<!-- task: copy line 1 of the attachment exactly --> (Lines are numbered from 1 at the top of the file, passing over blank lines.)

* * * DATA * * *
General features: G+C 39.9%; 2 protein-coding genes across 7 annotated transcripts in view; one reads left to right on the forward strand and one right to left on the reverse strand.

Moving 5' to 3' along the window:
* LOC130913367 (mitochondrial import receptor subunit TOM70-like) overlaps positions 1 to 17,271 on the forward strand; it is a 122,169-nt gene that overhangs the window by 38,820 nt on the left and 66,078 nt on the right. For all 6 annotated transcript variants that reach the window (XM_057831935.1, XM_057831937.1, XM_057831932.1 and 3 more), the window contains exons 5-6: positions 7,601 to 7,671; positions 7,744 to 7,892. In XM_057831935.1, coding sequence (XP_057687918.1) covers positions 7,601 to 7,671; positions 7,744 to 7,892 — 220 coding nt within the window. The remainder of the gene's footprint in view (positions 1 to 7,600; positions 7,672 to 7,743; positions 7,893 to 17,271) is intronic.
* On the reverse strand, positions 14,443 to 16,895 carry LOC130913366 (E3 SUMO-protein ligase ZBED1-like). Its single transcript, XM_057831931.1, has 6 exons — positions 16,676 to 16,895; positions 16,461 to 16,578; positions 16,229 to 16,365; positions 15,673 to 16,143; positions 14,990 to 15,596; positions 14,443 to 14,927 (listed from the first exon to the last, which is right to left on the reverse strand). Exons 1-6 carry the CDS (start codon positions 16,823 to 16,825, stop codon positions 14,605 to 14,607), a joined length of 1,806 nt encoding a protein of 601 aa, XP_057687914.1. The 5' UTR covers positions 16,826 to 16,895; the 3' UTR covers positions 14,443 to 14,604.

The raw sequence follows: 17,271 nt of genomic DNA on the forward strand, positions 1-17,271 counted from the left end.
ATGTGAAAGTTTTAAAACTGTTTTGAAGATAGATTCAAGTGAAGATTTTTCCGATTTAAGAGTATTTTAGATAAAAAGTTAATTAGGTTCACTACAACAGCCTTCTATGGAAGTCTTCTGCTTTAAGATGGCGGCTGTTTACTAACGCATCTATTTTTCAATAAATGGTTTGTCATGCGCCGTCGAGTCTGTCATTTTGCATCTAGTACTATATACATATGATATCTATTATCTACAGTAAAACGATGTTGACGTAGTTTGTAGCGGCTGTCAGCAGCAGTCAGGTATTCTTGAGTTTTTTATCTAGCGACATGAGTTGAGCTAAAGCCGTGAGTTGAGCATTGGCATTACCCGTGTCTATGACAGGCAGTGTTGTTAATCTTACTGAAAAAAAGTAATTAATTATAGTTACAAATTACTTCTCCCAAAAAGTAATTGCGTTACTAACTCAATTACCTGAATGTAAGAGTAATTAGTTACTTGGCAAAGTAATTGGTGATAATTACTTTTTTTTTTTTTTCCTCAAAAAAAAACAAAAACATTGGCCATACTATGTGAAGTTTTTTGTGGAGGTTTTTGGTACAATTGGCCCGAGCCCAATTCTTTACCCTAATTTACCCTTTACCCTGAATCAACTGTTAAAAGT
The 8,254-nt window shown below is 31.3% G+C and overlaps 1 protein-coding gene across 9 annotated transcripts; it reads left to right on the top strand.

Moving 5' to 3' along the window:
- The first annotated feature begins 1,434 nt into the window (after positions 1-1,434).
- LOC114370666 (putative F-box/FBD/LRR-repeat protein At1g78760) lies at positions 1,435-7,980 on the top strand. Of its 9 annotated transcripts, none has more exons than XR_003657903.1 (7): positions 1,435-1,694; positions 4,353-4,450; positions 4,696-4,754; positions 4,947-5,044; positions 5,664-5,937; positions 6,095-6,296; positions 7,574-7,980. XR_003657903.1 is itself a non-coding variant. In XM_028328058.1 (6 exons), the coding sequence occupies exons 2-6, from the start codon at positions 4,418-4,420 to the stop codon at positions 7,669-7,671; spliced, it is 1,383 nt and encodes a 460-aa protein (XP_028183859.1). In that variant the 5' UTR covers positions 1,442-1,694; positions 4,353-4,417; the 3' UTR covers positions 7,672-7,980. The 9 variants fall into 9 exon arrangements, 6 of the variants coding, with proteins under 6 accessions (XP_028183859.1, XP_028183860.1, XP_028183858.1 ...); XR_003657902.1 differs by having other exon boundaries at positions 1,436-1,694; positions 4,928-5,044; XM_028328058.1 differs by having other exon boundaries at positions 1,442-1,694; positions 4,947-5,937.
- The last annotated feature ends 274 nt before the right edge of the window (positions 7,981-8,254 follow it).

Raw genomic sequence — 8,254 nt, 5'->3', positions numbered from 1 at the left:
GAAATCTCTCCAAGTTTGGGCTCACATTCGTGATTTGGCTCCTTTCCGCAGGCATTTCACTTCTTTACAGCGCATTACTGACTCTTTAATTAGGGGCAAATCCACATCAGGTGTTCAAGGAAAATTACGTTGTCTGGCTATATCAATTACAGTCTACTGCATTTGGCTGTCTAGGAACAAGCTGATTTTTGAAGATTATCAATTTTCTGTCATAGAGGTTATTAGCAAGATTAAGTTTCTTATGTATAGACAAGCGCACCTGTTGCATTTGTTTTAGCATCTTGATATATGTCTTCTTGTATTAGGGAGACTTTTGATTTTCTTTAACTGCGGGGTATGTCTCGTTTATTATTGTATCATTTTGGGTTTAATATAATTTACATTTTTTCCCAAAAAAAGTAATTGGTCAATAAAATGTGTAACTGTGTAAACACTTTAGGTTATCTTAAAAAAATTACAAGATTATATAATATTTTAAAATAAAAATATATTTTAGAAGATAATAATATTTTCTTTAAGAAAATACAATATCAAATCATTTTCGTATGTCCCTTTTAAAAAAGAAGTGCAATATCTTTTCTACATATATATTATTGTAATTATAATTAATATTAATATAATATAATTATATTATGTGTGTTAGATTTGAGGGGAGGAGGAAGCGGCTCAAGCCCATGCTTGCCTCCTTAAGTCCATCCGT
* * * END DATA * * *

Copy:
General features: G+C 39.9%; 2 protein-coding genes across 7 annotated transcripts in view; one reads left to right on the forward strand and one right to left on the reverse strand.